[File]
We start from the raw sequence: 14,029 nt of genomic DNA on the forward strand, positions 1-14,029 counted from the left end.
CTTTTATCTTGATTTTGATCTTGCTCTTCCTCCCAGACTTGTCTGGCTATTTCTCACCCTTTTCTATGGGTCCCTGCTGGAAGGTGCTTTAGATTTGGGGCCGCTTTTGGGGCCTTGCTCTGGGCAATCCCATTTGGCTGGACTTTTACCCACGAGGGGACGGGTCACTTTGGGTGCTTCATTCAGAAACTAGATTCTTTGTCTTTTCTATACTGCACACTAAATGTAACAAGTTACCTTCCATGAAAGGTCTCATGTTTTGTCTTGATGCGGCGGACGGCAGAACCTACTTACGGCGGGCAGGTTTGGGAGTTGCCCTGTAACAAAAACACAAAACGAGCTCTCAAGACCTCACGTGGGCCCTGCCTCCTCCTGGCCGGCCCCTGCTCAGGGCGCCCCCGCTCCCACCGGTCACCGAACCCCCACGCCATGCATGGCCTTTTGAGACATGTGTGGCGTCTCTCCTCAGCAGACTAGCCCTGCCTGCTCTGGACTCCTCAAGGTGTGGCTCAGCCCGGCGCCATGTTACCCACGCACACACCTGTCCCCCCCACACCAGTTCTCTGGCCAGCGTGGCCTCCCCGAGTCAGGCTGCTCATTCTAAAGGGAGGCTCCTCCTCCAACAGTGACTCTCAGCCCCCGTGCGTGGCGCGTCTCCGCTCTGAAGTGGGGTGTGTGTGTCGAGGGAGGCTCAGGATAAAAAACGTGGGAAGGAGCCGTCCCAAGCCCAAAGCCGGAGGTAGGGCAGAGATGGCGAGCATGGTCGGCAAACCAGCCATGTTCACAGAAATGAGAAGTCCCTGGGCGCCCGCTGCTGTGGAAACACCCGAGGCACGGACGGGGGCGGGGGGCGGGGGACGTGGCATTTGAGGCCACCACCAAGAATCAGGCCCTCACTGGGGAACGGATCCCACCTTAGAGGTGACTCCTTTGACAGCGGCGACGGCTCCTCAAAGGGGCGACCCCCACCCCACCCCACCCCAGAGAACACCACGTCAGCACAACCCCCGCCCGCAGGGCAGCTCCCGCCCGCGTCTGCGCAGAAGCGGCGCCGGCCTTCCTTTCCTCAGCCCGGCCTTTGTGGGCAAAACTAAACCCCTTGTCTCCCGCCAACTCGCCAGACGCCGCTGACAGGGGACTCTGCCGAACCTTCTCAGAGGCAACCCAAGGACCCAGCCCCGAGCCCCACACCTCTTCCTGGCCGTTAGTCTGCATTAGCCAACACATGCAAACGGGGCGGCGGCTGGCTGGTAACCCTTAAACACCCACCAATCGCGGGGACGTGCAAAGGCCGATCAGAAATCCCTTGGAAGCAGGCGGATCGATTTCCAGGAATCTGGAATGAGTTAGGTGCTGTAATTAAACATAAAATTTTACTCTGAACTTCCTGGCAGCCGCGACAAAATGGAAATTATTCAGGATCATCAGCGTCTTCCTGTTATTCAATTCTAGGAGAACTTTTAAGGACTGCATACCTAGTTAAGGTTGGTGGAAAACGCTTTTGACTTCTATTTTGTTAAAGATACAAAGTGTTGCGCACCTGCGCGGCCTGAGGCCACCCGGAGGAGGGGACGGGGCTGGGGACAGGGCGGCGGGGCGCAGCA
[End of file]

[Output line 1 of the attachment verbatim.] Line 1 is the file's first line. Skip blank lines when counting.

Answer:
We start from the raw sequence: 14,029 nt of genomic DNA on the forward strand, positions 1-14,029 counted from the left end.